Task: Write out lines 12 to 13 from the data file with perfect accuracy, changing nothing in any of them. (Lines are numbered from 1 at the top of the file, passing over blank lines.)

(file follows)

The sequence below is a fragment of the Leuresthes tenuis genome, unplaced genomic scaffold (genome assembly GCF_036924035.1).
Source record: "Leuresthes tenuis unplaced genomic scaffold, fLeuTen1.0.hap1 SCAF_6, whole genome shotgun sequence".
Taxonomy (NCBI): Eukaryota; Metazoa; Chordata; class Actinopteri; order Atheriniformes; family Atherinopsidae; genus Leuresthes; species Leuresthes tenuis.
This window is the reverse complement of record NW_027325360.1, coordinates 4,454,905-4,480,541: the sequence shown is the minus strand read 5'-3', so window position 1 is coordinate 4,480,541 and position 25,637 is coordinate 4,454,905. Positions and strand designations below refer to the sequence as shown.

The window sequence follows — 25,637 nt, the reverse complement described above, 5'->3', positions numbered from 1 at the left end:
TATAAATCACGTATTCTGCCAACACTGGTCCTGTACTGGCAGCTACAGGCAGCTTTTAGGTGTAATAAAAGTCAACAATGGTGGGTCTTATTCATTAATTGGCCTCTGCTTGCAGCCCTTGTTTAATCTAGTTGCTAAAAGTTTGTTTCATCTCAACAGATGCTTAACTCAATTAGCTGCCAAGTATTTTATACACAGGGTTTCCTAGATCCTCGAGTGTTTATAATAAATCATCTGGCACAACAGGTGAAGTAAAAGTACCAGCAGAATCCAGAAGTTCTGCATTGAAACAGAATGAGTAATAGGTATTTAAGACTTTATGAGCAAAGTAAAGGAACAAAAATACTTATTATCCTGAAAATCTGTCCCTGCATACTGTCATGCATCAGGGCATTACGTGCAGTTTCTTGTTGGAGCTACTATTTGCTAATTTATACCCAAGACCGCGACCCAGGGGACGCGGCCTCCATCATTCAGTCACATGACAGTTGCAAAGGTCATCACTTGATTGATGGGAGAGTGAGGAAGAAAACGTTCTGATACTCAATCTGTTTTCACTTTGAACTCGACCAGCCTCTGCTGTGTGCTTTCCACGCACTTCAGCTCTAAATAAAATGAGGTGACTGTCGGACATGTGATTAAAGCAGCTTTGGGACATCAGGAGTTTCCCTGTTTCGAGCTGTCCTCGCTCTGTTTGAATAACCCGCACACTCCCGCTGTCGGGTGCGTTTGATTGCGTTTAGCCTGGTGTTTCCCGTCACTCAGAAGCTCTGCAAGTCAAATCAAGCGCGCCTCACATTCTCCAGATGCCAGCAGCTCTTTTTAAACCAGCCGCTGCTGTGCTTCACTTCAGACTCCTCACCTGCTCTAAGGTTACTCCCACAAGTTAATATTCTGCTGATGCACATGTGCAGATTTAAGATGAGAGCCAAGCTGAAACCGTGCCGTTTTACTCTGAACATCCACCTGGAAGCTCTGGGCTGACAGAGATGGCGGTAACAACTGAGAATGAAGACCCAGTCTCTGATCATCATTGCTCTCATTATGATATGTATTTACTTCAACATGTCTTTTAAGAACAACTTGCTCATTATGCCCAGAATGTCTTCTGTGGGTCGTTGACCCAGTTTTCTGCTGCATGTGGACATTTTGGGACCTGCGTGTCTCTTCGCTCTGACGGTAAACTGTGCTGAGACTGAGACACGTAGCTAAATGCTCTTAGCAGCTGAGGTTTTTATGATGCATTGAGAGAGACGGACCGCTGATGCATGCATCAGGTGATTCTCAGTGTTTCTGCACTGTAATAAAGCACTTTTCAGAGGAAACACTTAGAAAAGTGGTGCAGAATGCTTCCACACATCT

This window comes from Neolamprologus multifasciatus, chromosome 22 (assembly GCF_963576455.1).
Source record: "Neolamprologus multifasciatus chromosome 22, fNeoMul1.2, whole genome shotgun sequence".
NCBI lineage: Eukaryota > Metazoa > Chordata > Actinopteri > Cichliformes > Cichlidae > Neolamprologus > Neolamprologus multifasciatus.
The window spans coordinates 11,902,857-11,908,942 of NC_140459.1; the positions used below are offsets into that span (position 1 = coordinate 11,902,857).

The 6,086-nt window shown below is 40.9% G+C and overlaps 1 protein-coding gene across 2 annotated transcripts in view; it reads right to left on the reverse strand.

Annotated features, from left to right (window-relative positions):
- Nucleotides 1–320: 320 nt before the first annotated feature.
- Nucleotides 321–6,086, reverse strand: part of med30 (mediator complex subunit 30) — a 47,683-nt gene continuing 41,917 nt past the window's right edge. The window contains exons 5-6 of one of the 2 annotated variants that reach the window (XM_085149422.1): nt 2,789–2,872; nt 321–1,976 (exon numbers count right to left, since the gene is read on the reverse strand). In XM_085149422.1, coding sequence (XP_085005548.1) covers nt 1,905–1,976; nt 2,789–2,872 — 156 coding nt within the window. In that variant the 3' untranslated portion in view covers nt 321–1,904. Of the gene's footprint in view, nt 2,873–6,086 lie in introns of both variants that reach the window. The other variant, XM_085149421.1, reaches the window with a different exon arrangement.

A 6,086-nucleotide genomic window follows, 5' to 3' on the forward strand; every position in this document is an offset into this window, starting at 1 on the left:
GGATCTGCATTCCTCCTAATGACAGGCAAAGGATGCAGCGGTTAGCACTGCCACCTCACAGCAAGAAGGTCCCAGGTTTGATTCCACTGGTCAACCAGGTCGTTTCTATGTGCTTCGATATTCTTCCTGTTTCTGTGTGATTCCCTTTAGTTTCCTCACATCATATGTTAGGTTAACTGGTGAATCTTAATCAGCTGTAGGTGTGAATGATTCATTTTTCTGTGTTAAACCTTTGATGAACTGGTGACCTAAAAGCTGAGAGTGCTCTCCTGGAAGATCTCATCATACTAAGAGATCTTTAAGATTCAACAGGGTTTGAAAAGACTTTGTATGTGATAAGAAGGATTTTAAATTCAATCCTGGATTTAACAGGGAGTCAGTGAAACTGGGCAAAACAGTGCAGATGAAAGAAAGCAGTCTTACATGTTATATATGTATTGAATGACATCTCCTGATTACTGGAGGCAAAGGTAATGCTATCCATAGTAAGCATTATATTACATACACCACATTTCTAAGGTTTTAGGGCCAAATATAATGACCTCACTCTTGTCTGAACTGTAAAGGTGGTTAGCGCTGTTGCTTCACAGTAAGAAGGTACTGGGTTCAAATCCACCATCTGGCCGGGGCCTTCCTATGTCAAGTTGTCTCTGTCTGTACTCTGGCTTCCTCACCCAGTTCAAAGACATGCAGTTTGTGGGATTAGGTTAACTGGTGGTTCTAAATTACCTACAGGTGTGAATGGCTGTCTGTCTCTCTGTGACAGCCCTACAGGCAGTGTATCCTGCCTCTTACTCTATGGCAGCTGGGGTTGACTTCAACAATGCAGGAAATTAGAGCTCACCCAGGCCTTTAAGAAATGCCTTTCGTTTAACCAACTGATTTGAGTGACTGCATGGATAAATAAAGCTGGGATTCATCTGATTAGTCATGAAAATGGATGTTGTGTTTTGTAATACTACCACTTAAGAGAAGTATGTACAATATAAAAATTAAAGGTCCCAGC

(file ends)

Annotated features, from left to right (window-relative positions):
- Nucleotides 1–320: 320 nt before the first annotated feature.